Ground units

Three or more foot searchers are dispatched from the command post, each unit with a radio and their 24 hour pack. These teams are given maps of the area, an assignment, and a briefing regarding the subject. They search their assigned areas conducting voice calls for the subject, looking for tracks and other clues. These teams can expect to either stay in the field for extended periods, or go through several shorter assignments.


TRACKING

Napa SAR Team has over 15 Advanced Trackers. The average person leaves 2,500 "clues" per mile they walk. The advanced trackers are trained to see these clues and determine a direction of travel and to help guide search teams to where the missing person might be. The team is fortunate enough to train with some true professionals in this skill who have been tracking and trainingcBorder Patrol, Army Special Forces and DOJ for over 40 years.


ATV

Napa SAR team has two ATVs, one UTV and one ATV patient trailer. They specialize in containment of a search area, team transport, radio relay, and off-camber terrain. They are available to transport rescue equipment to teams in the field, assist with patient transport out of the field and other logistical needs during a search operation.


Search Dogs

Search Dogs are utilized, and are either bloodhounds or air-scent dogs. These dogs have extensive training before they are certified to be used by OES. Bloodhounds look for a particular person, using a piece of clothing known to have been worn by the subject. An air-scent dog will locate anybody in a certain area, they are good for clearing large areas. These teams consist of the dog handler, the dog, and one or more search team members.


Mountain Rescue Team

Mountain Rescue Team (MRA) members undergo additional training to perform Snow and Ice Rescue, Technical Rock Rescue, Man Tracking, and downed aircraft locating (via ELT), all in an alpine environment. These teams are deployed in the High Sierras all year round to search for lost backpackers, skiers, mountaineers and other individuals lost in alpine environments. This special team contains ice climbers, rock climbers, mountaineers and backcountry skiers who are well trained in search and rescue and are able to be self sufficient for several days in the backcountry.


Mounted Posse

Mounted Posse members are used to clear longer, more strenuous assignments. In general a posse team can clear three times the distance that a ground team can. The Mounted Posse is its own entity sanctioned by the Sheriff’s Department, just as the Search and Rescue team is.


AEro Squadron

Air Patrol will be used on some of our searches if the conditions permit. They are useful in conducting visual searches clearing large areas rapidly. They use spotters and fly over the search area in an effort to spot clues or subjects. They are also useful when we cannot reach remote areas with our radios or repeater system. They “orbit” (fly in circles) overhead while monitoring and relaying radio traffic from the command post to remote field teams.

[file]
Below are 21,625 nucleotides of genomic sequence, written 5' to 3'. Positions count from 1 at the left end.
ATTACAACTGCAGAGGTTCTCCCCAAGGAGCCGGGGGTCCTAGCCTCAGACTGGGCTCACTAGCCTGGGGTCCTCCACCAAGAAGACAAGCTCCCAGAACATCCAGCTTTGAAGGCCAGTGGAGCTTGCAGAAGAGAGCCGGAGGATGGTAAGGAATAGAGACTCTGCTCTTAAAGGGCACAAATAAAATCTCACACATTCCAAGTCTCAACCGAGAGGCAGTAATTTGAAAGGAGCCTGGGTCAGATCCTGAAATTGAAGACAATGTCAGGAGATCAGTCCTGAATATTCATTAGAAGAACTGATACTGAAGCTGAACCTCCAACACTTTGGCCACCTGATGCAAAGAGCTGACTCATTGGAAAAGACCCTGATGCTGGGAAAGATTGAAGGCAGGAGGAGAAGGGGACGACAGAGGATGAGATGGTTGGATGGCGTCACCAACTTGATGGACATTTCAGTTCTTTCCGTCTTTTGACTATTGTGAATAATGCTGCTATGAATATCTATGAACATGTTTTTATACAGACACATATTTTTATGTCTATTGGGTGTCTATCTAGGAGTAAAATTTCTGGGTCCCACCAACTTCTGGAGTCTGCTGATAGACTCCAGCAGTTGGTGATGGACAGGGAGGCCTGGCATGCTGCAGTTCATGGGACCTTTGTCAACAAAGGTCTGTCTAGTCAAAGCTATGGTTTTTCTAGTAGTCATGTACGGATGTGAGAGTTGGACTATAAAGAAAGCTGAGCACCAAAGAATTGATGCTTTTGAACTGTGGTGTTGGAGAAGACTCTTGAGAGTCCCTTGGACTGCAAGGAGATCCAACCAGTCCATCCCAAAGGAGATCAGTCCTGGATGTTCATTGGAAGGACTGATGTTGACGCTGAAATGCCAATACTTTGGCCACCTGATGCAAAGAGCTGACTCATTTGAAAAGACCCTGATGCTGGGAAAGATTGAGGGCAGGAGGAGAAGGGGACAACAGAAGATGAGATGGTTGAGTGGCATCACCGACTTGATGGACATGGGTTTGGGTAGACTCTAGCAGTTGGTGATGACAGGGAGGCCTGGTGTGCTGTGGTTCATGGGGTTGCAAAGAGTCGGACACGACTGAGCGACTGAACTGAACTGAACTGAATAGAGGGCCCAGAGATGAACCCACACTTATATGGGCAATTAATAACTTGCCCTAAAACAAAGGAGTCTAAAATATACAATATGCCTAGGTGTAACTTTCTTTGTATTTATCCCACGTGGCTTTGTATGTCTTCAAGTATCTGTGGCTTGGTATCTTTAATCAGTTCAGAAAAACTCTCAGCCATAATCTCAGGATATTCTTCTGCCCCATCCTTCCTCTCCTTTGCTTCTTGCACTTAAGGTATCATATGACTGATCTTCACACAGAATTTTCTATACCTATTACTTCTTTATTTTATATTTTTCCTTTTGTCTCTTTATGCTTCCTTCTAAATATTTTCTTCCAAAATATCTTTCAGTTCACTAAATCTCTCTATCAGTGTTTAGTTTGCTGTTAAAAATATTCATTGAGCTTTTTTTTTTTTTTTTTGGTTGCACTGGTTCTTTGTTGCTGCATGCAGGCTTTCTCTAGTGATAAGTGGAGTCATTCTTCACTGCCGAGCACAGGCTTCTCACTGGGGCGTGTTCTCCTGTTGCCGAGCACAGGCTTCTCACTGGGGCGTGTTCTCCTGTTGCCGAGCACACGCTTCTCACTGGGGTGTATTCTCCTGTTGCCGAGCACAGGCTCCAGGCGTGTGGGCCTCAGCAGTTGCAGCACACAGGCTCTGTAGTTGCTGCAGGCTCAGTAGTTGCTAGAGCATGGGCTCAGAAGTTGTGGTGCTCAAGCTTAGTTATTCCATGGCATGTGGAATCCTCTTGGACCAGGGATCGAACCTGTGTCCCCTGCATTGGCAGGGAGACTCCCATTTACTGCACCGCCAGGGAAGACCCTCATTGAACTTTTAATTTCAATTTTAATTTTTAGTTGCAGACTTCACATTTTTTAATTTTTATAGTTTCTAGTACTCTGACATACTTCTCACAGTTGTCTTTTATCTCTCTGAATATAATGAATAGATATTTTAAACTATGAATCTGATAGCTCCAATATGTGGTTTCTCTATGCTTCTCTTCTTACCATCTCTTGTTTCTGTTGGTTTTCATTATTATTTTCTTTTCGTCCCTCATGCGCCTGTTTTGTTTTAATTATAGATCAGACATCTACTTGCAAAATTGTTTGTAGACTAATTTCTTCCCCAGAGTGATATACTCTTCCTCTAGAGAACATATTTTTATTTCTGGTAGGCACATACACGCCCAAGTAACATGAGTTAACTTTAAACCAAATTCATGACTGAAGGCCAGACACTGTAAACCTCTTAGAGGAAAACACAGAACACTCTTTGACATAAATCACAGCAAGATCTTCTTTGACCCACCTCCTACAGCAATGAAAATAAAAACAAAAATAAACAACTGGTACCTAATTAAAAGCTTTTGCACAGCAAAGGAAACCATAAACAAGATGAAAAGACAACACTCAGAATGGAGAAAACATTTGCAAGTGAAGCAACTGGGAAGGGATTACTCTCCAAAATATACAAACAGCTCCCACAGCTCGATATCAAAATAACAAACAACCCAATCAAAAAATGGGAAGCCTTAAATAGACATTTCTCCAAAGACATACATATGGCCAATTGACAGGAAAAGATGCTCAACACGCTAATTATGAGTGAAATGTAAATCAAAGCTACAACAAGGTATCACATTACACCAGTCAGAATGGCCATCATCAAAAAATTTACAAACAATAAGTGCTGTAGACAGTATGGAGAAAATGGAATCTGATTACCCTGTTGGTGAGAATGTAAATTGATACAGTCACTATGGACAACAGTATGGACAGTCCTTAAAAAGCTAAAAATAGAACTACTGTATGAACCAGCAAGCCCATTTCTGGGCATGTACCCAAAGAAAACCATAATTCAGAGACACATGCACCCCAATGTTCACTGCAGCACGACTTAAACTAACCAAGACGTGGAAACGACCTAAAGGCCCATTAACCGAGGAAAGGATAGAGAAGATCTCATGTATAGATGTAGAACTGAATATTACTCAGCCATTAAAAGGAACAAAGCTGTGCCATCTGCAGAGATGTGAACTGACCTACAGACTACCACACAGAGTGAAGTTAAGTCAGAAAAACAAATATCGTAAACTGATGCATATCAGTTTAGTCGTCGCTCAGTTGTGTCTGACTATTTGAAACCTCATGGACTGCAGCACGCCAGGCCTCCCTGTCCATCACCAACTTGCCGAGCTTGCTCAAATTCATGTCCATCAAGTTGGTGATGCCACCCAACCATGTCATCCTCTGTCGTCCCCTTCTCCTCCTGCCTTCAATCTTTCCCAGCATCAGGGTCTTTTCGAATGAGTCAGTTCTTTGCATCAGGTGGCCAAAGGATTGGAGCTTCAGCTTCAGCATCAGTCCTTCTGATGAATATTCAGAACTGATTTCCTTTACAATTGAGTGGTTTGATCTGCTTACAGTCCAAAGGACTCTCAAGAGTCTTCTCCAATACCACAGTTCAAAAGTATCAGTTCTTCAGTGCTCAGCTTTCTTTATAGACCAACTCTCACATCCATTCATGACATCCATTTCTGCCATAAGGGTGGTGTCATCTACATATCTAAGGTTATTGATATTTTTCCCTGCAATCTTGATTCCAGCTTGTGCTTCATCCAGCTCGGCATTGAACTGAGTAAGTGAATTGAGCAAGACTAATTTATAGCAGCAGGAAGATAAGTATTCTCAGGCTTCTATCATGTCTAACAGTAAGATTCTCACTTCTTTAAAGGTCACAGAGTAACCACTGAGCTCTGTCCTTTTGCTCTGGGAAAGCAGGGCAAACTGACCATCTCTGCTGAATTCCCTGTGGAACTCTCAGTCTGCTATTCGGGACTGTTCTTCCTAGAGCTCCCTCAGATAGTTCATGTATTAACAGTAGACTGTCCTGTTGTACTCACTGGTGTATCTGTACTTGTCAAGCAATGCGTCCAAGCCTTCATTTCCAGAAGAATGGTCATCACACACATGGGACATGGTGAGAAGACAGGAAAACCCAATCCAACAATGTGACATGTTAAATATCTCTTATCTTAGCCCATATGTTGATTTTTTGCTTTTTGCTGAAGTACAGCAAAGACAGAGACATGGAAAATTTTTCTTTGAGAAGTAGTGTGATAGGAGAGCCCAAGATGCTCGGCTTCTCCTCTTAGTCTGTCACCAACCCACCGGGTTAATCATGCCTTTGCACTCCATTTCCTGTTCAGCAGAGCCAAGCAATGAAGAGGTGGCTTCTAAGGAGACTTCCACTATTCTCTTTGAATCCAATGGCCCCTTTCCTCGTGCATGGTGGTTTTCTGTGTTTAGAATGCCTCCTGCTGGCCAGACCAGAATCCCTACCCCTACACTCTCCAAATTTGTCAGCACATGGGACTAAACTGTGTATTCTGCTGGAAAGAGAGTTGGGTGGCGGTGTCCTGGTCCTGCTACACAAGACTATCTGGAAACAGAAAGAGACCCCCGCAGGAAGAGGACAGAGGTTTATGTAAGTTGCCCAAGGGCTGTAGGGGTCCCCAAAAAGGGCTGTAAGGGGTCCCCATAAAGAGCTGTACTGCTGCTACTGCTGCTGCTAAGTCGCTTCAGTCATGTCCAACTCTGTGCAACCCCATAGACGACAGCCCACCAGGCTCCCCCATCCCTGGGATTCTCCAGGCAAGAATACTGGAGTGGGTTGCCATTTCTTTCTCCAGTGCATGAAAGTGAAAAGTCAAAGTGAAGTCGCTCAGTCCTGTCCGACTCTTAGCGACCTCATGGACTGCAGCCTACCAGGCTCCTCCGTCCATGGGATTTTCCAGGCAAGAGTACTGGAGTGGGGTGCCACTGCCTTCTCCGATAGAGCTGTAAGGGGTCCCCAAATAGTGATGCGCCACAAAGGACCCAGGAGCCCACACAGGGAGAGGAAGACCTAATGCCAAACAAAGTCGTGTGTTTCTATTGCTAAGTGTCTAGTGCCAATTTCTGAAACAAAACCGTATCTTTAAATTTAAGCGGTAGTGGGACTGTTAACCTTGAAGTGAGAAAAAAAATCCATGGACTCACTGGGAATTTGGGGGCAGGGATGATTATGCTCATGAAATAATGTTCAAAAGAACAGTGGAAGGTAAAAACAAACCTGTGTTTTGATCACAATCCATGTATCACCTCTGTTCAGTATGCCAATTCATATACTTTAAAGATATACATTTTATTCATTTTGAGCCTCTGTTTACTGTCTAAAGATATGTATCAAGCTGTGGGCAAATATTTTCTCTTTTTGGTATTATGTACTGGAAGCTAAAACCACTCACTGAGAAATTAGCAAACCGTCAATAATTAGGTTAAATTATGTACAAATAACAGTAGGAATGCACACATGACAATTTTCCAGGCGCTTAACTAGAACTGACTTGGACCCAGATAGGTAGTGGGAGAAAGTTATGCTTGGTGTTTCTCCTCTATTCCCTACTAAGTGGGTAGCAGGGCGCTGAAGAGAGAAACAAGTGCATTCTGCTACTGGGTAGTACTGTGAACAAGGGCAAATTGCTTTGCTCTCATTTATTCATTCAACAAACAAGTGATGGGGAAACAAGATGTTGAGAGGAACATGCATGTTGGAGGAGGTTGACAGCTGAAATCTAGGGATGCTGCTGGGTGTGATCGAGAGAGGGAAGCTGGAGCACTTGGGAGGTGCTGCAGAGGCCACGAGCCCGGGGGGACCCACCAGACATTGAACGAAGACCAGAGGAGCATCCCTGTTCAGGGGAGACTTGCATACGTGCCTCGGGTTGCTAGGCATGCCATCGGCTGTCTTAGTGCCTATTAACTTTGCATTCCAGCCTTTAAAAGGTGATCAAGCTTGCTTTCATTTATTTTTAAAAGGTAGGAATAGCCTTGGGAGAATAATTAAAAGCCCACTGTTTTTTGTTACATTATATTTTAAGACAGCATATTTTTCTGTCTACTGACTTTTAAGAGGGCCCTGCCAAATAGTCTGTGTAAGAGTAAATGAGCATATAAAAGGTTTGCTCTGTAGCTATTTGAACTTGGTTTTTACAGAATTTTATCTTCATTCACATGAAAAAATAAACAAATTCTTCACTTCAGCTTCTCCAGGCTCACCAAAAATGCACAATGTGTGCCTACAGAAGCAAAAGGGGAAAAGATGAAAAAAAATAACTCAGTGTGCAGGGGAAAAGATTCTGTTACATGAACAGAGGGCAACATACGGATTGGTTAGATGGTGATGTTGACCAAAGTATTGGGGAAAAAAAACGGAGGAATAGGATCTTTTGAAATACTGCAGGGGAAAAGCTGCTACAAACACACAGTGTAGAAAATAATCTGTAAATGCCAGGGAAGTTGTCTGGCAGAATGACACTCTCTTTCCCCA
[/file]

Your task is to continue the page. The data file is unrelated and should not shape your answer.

State Park and Open Space Rangers

Rangers are used early on in the search even before we are called if the search is in their area. They conduct quick searches by driving the fire roads and patrolling any bodies of water with their boats. They are utilized by our team later in the search to provide important area knowledge, working closely with the search management team. They do work in these areas everyday, who would know the area better?


Local Law Enforcement Officers

Law enforcement officers are used mainly in urban searches. As in the wilderness, the local police are intimately familiar with the roads and areas in their cities. They will conduct a cursory search of the area by putting out a BOL (be on the Lookout) to all their units. They provide us with investigative information and ground support. They are useful in following up on leads turned up by the search teams or management.


Mutual Aid

Mutual Aid is called from surrounding areas when our search resources are used to their limits. All state agencies have a mutual aid agreement that basically says “..when you need help we will come. If we need help, we are going to call you.” This is an agreement all state agencies have in the state of California that also means that the requesting agency will not be billed for the aid. BASARC is a committee that helps the Bay Area teams communicate monthly and retain a working knowledge of the other teams.